High Resolution Satellite Images to Reconstruct Recent Evolution of Domitian Coastline
Pasquale Maglione, Claudio Parente and Andrea Vallario
DOI : 10.3844/ajassp.2015.506.515
American Journal of Applied Sciences
Volume 12, Issue 7
In the last decades, combinations of natural and humanfactors have resulted in extensive morphological changes to our coastlines andin many cases have amplified erosion. In order to limit these changes and theirimpact on coastal zone, it is important toplan specific actions; for this purpose detailed cognizance of coastal zone isnecessary. Different and heterogeneous data such as historical and recent maps,remotely sensed images and topographic survey result very useful to reconstructtemporal shoreline changes. In this study the attention is focalized onDomitian coastal zone (Italy), which is one of the most emblematic examples ofcoastal erosion in Europe. Study of the shoreline evolution in this areabetween 1876 and 2005 was used as the starting point of the present paper that investigatesover a span of seven years (2005 to 2012), by using remotely sensed data. Theaim is to adapt and integrate geomatics techniques to transform very highresolution satellite images in powerful tools to analyse coastline changes. So,in order to identify eroded and added areas, IKONOS-2 (2005), GeoEye-1 (2011)and WorldView-2 (2012) imageries are compared. These data-sets were re-georeferredto improve the positional accuracy. More over Normalized Difference Water Index(NDWI) was applied to pan-sharpened multispectral images to facilitatecoastline vectorising at the same geometric resolution of panchromatic data. Inaddition, variance propagation was considered to establish the accuracy of thereconstruction of coastal evolution. Added and eroded areas were defined andrelated to the impact of the defence structures that were built in this zone in2011.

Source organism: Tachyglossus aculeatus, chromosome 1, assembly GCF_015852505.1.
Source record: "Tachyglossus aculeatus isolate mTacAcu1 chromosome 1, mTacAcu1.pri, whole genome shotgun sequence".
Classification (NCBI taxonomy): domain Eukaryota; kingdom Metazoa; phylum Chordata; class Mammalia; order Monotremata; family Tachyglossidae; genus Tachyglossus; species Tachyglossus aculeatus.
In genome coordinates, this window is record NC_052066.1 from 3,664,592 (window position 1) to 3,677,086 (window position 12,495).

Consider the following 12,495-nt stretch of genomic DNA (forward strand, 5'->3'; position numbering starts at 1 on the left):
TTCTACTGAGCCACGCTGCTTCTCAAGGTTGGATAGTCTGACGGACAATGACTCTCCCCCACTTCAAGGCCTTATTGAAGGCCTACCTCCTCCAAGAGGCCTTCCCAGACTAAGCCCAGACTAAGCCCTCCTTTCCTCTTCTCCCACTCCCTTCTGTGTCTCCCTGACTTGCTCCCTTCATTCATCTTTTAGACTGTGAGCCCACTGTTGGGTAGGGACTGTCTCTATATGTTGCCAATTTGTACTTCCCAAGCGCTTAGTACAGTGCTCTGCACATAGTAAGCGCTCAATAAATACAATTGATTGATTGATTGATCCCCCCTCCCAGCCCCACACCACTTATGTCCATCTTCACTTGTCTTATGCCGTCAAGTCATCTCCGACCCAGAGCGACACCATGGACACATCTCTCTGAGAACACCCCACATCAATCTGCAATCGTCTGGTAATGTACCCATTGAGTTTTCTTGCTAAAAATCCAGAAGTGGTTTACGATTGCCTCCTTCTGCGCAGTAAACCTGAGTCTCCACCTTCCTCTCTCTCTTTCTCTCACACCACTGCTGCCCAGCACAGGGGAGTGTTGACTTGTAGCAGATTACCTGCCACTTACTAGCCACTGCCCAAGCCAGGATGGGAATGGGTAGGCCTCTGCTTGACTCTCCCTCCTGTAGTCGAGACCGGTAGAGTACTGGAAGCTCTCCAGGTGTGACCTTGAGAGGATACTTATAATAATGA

© 2015 Pasquale Maglione, Claudio Parente and Andrea Vallario. This is an open access article distributed under the terms of the Creative Commons Attribution License, which permits unrestricted use, distribution, and reproduction in any medium, provided the original author and source are credited.